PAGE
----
In 1956 Thomas performed the first successful bone marrow transplant
between two humans: a leukemic patient and his identical twin. The recipient's
body accepted the donated marrow and used it to make new, healthy blood
cells and immune system cells. Thomas adopted methods to match the tissues
of donor and recipient closely enough to minimize the latter's rejection
of the former's marrow, and he also developed drugs to suppress the
immune system. In 1969 these refinements enabled him to perform the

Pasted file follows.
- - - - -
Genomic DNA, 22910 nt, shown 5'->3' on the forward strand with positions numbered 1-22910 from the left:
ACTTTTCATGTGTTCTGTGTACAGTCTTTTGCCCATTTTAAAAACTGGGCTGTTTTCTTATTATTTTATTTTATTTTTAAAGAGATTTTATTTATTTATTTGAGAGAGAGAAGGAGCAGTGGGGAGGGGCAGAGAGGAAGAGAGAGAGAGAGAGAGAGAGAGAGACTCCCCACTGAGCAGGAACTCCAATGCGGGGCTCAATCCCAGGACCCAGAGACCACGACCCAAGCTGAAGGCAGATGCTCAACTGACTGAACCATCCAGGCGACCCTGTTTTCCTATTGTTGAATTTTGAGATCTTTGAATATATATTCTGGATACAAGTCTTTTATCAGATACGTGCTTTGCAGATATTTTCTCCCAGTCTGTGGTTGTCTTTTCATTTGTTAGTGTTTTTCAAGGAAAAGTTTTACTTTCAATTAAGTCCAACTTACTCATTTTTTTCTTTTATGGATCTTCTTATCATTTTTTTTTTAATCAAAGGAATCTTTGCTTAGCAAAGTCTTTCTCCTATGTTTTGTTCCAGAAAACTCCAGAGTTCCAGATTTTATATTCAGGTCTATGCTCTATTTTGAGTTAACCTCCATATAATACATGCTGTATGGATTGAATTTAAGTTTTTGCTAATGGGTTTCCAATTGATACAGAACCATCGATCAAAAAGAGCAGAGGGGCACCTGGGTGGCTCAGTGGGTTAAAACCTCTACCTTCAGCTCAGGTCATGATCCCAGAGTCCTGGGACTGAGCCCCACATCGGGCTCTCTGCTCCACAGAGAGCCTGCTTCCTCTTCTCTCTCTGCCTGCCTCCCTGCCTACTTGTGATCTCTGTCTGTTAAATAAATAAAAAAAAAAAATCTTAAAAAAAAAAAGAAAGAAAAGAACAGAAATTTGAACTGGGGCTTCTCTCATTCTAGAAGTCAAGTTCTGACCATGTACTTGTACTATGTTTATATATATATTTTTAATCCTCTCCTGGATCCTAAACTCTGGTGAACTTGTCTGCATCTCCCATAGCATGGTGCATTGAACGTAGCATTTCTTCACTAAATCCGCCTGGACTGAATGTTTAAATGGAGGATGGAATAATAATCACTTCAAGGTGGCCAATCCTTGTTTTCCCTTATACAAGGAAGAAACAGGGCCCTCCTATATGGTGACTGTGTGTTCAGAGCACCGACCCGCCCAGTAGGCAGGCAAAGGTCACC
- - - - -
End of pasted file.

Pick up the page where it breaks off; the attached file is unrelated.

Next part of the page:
first successful bone marrow transplant in a leukemia patient from a
relative who was not an identical twin. Before his work, leukemia had
invariably been a fatal disease. By 1990, as a result of his research,
more than half of all leukemia patients could be expected to survive.
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